Working Well-Being and Workplace Inclusion: An Exploratory Study Involving People with Disabilities

The reform of mandatory employment in Italy, performed by the national Law 68/99, represented a
crucial step not only for the assertion of the right to work for people with disabilities, but also a cultural
innovation in the matter of workplace inclusion. Is the Law sufficient to ensure this process? The literature on
working inclusion of people with disabilities has focused mainly on accommodation as "technical measures" to
be implemented in organizations, and has mainly investigated the point of view of employer and coworkers. Few
studies have instead evidenced the importance of social factors in the inclusion process and has involved people
with disabilities. The research presented was performed in the National Research Council (CNR), the major
public research Agency in Italy. The aim of the study was to investigate how the employees with disabilities
perceive their working well-being, identifying those factors that could promote or hinder the workplace
inclusion. The study involved 21 employees with different types of disabilities, such as people visually impaired
and blind, people with limited mobility and with difficulties in articulation of language, people with mental
disease and cognitive delay. The 57% of participants were male and the 43% were female. The 52.4% was in the
41 to 50 age group, the 19% was in the 18 to 40 age group and the 28.6% was in the 51 to 60 or more age group.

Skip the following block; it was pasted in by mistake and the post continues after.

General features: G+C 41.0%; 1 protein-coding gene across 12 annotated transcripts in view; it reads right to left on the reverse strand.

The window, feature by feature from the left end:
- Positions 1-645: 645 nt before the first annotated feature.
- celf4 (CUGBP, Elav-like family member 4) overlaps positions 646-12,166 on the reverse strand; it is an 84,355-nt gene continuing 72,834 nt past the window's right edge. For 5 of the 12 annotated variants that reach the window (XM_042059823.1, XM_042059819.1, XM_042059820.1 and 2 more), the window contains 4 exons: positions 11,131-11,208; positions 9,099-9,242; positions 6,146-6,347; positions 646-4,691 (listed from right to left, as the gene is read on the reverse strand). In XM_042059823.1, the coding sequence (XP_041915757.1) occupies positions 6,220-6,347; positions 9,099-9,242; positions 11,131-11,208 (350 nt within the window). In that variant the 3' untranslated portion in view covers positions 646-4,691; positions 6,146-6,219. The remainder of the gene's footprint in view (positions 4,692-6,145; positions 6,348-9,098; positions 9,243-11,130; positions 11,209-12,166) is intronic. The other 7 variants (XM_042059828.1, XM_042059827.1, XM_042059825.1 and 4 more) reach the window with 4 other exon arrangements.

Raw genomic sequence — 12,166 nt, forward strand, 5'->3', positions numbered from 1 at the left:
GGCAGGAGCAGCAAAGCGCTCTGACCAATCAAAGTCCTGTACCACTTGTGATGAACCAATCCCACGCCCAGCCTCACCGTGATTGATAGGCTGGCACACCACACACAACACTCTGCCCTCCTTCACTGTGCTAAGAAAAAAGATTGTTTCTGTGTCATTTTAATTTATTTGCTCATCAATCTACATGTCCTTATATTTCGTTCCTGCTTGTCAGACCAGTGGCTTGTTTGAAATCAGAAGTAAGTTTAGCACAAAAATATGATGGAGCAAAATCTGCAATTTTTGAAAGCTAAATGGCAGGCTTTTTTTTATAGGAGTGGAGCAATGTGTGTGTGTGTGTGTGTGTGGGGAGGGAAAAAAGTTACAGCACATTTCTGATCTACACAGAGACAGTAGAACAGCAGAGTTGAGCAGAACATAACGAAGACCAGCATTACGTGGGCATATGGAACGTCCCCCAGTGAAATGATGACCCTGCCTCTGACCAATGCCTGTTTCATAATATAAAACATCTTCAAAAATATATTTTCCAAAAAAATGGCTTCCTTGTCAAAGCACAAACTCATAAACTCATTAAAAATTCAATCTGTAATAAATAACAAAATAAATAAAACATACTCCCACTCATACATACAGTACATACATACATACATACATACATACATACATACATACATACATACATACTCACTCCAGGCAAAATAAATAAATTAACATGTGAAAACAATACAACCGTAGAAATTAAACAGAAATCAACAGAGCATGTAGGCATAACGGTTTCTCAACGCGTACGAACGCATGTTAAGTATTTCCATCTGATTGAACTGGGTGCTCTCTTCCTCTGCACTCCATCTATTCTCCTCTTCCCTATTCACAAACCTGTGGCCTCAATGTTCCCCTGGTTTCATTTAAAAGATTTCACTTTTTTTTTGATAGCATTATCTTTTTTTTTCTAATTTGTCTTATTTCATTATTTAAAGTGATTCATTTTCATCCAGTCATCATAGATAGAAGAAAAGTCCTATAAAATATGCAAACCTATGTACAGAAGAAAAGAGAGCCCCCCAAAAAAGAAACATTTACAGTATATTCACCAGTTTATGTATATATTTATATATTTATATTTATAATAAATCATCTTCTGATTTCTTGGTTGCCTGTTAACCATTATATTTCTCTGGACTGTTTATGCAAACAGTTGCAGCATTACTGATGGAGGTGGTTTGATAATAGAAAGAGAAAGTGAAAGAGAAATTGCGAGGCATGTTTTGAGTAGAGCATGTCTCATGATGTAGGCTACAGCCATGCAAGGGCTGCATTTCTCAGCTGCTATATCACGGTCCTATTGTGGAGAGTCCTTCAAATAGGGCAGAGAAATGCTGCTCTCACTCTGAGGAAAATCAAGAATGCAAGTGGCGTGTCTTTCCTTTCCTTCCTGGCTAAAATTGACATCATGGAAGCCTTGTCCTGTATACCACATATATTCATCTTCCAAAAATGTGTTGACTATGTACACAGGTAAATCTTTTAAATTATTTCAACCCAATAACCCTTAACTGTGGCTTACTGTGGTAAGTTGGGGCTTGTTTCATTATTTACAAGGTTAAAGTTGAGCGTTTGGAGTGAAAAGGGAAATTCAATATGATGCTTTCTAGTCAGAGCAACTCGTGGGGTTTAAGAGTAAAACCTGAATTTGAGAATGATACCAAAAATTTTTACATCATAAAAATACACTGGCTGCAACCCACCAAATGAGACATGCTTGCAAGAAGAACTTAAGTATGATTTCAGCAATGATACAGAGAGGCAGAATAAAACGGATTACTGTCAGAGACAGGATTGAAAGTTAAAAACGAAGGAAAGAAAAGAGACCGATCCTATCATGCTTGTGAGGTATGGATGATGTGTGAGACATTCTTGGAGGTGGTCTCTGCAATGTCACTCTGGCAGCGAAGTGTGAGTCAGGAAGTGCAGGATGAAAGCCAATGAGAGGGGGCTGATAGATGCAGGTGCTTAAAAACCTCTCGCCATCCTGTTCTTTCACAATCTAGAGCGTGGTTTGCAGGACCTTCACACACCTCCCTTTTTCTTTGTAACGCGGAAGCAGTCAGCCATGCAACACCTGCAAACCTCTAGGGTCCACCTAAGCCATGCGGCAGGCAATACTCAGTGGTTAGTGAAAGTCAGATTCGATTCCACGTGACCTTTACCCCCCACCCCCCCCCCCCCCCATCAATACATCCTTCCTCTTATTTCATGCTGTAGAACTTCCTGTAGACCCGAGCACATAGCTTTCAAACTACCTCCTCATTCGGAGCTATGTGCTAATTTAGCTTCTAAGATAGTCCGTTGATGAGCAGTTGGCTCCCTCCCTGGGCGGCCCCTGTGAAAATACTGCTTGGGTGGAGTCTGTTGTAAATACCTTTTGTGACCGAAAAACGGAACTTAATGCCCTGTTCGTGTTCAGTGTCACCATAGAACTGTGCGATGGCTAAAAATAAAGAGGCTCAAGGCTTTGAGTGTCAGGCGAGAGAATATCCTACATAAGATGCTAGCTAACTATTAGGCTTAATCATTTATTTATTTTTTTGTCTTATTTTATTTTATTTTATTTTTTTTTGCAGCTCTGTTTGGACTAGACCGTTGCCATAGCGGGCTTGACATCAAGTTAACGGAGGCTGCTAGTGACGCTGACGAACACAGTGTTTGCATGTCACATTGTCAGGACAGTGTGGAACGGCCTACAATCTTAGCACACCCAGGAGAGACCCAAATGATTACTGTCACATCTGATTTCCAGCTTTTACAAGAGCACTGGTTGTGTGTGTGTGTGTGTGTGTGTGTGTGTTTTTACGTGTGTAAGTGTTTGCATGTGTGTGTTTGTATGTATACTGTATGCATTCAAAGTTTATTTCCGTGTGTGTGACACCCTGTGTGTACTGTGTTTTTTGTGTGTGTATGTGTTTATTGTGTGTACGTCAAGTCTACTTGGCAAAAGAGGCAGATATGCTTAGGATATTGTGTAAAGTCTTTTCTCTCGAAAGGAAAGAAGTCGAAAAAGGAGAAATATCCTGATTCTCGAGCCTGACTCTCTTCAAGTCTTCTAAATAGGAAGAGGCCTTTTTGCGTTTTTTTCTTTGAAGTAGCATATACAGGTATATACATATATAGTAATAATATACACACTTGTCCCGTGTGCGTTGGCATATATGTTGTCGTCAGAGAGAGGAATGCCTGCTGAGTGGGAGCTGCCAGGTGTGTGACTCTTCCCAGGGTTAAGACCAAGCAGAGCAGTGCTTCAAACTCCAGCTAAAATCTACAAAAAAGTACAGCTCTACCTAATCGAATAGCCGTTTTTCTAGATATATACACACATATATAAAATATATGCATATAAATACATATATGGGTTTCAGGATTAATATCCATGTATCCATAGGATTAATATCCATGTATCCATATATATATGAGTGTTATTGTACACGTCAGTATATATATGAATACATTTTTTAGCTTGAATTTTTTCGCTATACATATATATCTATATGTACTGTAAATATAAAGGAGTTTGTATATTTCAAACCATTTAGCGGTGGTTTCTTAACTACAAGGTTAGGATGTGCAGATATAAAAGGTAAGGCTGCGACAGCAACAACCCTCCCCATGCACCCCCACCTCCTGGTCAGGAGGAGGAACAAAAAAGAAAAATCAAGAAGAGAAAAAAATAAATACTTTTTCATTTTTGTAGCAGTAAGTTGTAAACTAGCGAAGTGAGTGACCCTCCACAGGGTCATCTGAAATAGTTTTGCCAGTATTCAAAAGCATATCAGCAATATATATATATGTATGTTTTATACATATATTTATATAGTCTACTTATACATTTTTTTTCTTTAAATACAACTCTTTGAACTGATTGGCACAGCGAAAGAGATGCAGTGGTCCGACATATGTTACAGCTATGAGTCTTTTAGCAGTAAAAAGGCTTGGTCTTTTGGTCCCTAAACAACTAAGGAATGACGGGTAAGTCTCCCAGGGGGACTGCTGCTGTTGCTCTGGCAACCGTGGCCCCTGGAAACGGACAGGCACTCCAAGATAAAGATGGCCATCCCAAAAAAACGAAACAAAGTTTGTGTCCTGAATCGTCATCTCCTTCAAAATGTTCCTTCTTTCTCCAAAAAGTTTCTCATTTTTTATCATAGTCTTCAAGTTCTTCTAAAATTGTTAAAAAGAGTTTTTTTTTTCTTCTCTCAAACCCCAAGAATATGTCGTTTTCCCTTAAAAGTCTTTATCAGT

As research tools, we used a questionnaire focused on the dimensions of organizational well-being in the CNR
and a semi-structured interview. The more critical factors highlighted from employees concern dimensions
related to work environment, value, professional development and social usefulness. In particular, people
expressed a feeling of worthlessness of their work, reporting stress conditions related to the impossibility of
career advancement and to the lightweight workload. A source of stress is related indeed to the non-allocation of
tasks or to an allocation of tasks judged below their capabilities. Therefore they perceive a sense of injustice and
discrimination, they do not feel valued for their actual e and abilities. Some of them also refer to the lack of
involvement in working group tasks and in decision making. These difficulties sometimes got worse because of
the physical location of their offices, such as the work room of the blind telephone operators, labeled by
colleagues as "office of the living dead". The workplace inclusion seems to be a rather complex process, in
which organizational/managerial factors have an important role, as well as social and environmental ones.

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Ontario International Development Agency., Sudbury, Ont. , Canada
OIDA international journal of sustainable development 7 (2014): 103–110.
info:cnr-pdr/source/autori:Colì, E., Rissotto, A./titolo:Working Well-Being and Workplace Inclusion: An Exploratory Study Involving People with Disabilities/doi:/rivista:OIDA international journal of sustainable development/anno:2014/pagina_da:103/pagina_
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